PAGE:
Tucson CitizenTucson Citizen

Prop. 100 would boost City Council pay

Citizen Staff Writer



Proposition 100 – raises for the mayor and Tucson City Council – would cost the city $78,000 a year.

Out of a $1.2 billion budget, that’s 0.01 percent (rounded up).

If history is any indication, the proposition stands little chance of passing.

The idea is simple enough. Give City Council members a raise, from $24,000 a year to $36,000 a year, and boost the mayor’s salary from $42,000 a year to $48,000.

A smaller raise proposed to voters failed in 2003 and again in 2005, albeit narrowly in the last city election.

Voters last approved a salary increase in 1999, when they raised council members’ salaries to $24,000. Council members got another raise in 1995 – the first since 1983.

Council also get a city vehicle, an expense account, retirement and health care, while earning two-thirds of the average salary for Tucsonans.

They do, however, tend to have other sources of income. Nina Trasoff has a consulting business and Steve Leal works at Pima County Adult Probation. Mayor Bob Walkup is a retired executive from Hughes Missile Systems (now Raytheon).

“I’m not worried about him eating cat food,” said Mary Schuh, of the Pima Association of Taxpayers.

Schuh opposes the salary increases but says she’s not being “mean-spirited” about it.

“The timing is unfortunate because of the economic downturns going on around us,” Schuh said.

She also points out that candidates know what they are getting into when they campaign for the job.

The raises were placed on the ballot at the behest of a citizens’ advisory council. The raises would attract more candidates for office, said Jose Ramirez, vice chairman of the Commission on Public Service Compensation.

“We feel that this salary increase is not about the people sitting on the council and whether we like them or not,” Ramirez said. “We can attract a wider group of people to run for office. They are able to feed their families.”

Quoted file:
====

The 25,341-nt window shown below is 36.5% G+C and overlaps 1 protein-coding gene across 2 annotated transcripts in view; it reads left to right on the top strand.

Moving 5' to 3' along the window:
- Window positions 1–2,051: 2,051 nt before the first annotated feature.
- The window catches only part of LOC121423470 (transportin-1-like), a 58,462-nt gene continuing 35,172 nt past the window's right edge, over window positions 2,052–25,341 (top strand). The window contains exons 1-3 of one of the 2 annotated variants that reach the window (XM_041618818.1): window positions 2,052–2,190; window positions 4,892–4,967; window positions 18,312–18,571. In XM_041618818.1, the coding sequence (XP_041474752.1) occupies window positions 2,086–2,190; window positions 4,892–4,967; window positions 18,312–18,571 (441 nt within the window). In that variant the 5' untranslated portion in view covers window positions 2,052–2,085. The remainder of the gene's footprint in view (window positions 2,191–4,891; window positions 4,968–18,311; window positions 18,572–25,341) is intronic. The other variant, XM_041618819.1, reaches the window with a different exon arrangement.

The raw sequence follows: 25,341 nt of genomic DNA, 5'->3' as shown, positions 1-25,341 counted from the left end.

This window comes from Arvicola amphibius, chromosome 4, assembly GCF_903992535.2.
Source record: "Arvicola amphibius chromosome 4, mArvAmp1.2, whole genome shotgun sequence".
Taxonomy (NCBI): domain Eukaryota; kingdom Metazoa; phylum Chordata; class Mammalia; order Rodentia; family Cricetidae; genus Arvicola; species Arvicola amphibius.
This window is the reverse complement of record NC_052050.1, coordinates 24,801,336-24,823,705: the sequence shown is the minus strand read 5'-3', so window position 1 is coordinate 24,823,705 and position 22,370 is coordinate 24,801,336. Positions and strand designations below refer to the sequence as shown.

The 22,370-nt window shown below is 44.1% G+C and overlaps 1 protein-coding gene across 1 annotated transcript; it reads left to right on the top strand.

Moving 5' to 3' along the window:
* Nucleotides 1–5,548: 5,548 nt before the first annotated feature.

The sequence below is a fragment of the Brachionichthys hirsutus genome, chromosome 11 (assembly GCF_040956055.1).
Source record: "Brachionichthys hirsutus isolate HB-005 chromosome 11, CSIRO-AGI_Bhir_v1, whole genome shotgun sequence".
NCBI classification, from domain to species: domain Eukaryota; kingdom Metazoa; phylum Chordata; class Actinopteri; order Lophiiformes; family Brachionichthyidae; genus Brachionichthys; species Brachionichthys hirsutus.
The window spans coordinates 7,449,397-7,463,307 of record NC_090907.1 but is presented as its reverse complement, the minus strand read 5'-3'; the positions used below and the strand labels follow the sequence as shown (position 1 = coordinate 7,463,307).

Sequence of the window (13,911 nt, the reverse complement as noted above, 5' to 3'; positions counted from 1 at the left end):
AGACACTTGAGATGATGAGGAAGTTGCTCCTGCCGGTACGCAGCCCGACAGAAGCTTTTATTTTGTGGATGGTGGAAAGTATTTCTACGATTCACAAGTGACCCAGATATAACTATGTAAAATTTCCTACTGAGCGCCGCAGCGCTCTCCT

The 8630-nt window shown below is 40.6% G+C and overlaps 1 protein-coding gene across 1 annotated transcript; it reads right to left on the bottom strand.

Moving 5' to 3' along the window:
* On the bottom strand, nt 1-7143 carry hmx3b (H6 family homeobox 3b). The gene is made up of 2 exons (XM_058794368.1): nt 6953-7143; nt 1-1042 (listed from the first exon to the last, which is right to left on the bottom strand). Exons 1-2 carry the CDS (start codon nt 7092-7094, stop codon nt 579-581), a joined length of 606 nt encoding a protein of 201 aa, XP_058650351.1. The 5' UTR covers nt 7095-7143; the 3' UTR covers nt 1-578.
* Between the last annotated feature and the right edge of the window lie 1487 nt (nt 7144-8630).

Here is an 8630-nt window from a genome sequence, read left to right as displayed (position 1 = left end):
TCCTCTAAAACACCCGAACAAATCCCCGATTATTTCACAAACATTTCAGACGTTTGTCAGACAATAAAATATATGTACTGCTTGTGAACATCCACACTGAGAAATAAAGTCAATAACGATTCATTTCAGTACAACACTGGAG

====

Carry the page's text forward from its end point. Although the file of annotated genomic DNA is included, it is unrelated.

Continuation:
The commission looked at the kind of work that goes into council jobs and compared local salaries to those in similar-size cities. They decided to suggest a $36,000-a-year salary because that is about the average income in Tucson, Ramirez said.

Council members could do a better job if they didn’t try to hold down other jobs, said Carol West, a Ward 2 councilwoman leaving office in December.

“You end up with staff having to make a lot of decisions,” West said, because the staff members are in the office when decisions must be made. “I think the people want their council members making those decisions.”

Our Digital Archive

This blog page archives the entire digital archive of the Tucson Citizen from 1993 to 2009. It was gleaned from a database that was not intended to be displayed as a public web archive. Therefore, some of the text in some stories displays a little oddly. Also, this database did not contain any links to photos, so though the archive contains numerous captions for photos, there are no links to any of those photos.

There are more than 230,000 articles in this archive.

In TucsonCitizen.com Morgue, Part 1, we have preserved the Tucson Citizen newspaper's web archive from 2006 to 2009. To view those stories (all of which are duplicated here) go to Morgue Part 1

Search site | Terms of service